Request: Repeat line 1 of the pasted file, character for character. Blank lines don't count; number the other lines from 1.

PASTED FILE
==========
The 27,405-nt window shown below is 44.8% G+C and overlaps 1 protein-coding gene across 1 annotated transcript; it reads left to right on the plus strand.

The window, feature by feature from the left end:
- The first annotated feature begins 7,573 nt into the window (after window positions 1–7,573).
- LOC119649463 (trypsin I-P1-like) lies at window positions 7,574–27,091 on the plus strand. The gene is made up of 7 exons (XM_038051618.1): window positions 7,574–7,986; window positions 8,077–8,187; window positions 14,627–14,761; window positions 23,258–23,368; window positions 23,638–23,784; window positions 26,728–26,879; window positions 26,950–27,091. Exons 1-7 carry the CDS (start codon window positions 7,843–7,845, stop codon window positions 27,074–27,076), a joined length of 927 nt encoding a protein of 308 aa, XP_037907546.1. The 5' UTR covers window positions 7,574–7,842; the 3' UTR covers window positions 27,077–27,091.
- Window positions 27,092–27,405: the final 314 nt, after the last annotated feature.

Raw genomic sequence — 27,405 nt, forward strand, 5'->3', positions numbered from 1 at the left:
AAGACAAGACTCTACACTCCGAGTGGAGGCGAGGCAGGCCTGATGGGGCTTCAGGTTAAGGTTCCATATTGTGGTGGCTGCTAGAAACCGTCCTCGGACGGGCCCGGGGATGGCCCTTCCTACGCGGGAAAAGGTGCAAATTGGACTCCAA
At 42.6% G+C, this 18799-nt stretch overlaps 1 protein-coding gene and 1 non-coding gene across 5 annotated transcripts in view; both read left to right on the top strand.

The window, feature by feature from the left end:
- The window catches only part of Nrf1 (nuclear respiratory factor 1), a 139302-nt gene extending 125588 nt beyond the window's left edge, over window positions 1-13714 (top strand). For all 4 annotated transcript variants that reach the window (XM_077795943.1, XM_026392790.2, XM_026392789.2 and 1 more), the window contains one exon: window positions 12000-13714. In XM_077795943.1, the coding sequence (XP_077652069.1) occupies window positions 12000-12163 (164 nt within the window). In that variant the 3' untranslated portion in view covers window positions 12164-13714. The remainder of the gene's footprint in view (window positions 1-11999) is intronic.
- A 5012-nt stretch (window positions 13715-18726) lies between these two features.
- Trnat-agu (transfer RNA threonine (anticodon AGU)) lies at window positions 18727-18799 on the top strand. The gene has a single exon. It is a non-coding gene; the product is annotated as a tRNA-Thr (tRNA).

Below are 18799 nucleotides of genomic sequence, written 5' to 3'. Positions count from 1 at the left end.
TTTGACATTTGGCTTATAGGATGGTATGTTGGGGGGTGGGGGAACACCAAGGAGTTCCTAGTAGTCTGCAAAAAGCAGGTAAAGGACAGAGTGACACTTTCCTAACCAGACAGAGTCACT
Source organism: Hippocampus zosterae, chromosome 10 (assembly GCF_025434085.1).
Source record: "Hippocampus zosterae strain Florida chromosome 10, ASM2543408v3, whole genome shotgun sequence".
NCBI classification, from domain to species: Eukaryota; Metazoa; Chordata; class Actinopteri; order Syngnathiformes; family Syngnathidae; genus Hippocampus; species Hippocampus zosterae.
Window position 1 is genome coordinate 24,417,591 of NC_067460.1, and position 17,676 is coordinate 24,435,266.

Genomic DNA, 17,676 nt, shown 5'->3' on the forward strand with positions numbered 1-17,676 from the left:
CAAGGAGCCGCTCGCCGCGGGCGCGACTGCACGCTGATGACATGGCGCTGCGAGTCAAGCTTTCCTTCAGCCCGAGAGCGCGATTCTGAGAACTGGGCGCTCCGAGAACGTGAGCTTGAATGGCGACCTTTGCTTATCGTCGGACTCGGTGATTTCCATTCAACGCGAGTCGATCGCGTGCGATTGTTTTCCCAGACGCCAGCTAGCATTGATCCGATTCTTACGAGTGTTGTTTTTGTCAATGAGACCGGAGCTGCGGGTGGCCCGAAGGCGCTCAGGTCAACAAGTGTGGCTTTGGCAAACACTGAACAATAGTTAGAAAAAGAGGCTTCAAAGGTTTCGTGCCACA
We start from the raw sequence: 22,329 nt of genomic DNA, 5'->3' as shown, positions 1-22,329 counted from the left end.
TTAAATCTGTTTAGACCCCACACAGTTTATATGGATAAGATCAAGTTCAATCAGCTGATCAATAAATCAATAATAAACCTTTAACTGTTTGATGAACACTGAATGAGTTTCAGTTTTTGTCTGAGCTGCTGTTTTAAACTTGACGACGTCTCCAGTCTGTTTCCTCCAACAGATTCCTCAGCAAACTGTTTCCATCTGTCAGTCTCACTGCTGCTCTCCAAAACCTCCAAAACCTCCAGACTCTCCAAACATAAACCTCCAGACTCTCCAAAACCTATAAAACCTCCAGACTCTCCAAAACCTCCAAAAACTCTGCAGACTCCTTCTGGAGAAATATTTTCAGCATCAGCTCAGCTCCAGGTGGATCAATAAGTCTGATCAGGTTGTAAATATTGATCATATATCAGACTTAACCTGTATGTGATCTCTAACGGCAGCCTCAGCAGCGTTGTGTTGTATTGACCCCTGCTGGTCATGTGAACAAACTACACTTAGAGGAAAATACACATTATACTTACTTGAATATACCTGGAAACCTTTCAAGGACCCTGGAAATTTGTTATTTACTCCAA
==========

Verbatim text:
The 27,405-nt window shown below is 44.8% G+C and overlaps 1 protein-coding gene across 1 annotated transcript; it reads left to right on the plus strand.